This is a topic that I get asked about often. This is something I’ve helped many clients with. This is something I’ve gone through and experienced myself.
Eating to gain weight, specifically weight restoration in eating disorder recovery, is NOT easy. It’s uncomfortable, time consuming, and exhausting. But, it’s also 100% necessary.
I’m not going to get into the science or data behind why complete weight restoration is so important for recovery, but I will say this:
If you are not fully weight restored, your chance of relapse is increased significantly.
You’re also far more likely to have serious medical complications that may or may not be reversible with weight restoration.
A few things before I get started:
Not everybody that struggles with an eating disorder will have to complete weight restoration. Eating disorders do not have a “look”, and you cannot always identify somebody struggling based only on their appearance. However, regulating eating patterns and creating a healthy relationship with food is always a part of recovery.
This advice does NOT take the place of or override working with a professional. If you are struggling, I strongly suggest working closely with a team (therapist, registered dietitian, doctor, etc.) to monitor and guide your recovery.
If you’re in need of a dietitian, I’m happy to chat and see if working together might be a good fit! I am accepting new clients, and I can work virtually with individuals nationwide. Contact me here!
Though this post is geared toward eating disorder recovery, these suggestions are applicable to anybody in need of weight gain, if other medical conditions do not cause contraindication.
Now that that’s out of the way, let’s get down to business!
Like I said, restoring weight in recovery is HARD. There are a few key concepts to practice during this time, and then I’ll discuss some ways to apply them.
It’s tough to list all of the possible options for increasing your intake and applying the concepts below in a single blog post. SO, I put a lot of time into creating guide to go along with this post that discusses each point further and lists more tips, food swaps, and meal and snack ideas.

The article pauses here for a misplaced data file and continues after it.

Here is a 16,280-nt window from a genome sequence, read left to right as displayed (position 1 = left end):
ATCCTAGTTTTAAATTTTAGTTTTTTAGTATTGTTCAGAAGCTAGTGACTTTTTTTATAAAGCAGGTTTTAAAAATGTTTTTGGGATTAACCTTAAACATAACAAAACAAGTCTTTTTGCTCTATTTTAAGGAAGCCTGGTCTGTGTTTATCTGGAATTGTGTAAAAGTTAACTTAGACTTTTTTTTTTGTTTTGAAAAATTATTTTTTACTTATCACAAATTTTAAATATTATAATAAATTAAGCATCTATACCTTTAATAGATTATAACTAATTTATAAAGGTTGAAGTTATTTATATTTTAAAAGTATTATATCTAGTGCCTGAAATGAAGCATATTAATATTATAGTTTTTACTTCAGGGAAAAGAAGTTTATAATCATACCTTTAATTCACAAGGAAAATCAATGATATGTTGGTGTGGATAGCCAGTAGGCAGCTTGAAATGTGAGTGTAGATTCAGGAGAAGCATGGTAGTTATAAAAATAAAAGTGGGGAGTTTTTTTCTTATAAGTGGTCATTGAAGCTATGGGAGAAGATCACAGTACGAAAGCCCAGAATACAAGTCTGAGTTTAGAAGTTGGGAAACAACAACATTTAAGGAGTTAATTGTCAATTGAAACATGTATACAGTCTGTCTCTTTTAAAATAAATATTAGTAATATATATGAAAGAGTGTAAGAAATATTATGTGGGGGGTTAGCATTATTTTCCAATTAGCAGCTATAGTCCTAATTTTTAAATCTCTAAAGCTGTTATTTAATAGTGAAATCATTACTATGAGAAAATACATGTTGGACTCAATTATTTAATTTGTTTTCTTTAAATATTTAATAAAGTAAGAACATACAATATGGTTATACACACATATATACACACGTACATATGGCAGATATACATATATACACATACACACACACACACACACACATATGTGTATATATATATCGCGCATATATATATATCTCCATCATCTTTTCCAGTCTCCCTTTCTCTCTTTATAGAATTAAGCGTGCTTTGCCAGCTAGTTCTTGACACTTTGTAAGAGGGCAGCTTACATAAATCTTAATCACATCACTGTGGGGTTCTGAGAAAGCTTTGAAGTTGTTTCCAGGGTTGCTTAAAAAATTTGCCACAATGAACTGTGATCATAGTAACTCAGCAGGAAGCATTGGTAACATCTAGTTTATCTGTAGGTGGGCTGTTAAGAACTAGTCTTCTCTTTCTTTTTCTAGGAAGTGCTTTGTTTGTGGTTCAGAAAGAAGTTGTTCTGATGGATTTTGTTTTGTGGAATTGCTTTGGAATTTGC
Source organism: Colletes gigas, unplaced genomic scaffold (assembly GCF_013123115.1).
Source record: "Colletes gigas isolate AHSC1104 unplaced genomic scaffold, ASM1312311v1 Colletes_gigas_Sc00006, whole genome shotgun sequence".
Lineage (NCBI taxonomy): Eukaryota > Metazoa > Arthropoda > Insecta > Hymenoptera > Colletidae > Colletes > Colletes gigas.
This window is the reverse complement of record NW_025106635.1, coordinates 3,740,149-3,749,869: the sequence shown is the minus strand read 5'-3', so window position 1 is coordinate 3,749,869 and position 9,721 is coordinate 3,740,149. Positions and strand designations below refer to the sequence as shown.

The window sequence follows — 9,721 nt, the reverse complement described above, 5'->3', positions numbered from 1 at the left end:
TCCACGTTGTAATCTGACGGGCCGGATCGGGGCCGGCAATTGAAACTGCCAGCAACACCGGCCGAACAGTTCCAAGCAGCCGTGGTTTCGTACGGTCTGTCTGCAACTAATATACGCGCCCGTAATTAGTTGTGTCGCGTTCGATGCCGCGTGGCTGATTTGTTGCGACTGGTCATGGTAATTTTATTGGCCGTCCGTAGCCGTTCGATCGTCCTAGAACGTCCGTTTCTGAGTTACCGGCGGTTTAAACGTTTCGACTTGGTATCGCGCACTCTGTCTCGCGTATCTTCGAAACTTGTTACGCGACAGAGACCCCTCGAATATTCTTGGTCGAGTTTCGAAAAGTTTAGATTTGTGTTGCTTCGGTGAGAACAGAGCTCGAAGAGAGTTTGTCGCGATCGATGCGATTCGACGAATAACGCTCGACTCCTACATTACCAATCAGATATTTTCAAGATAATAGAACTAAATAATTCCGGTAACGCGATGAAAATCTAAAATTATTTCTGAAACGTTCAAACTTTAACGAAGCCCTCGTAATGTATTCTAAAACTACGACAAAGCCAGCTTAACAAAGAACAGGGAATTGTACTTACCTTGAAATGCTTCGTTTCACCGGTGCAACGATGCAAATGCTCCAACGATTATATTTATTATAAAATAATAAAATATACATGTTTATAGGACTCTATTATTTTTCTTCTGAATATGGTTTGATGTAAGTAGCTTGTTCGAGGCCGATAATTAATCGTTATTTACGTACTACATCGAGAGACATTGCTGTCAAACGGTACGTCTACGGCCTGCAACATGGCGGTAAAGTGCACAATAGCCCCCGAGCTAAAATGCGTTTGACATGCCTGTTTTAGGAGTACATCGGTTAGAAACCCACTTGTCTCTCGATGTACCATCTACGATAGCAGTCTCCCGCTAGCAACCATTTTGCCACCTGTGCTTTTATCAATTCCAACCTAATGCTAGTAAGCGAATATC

Your eating disorder probably tends to choose foods that are very voluminous (i.e. low calorie; vegetables, fruit, rice cakes, etc.). This is the opposite of what you need during a period of weight gain. Choosing foods that are more dense might be scary, but your body will appreciate having less volume to digest. You’ll feel less full and bloated, and you’ll probably begin to expose yourself to some different foods inevitably.
I’m not saying that you need to eliminate fruits and vegetables from your diet, because you don’t. Just be mindful of how much you’re consuming. 1-2 servings of each per day is more than enough to get the nutrients you need during this time if you’re eating adequately from the rest of the food groups.
Picture a jar filled with golf balls. This is your stomach after you eat food. Now, pour some juice into the jar, and it’s going to fill in all the little cracks and crevices. This is how liquid calories can help to increase your intake, so utilize them!
Eat frequently, and incorporate multiple snacks throughout the day. I’m not talking about eating yogurt at 8am, a salad at 12pm, an apple at 3pm, dinner at 6pm, and popcorn at 8pm. Three hefty meals and three nutrient-dense snacks, minimum.
When you’re not use to eating this much, it can feel like you’re eating all day. Your body really will start to get used to this type of schedule, and it won’t feel so difficult. Just be consistent, and remember that weight restoration doesn’t last forever.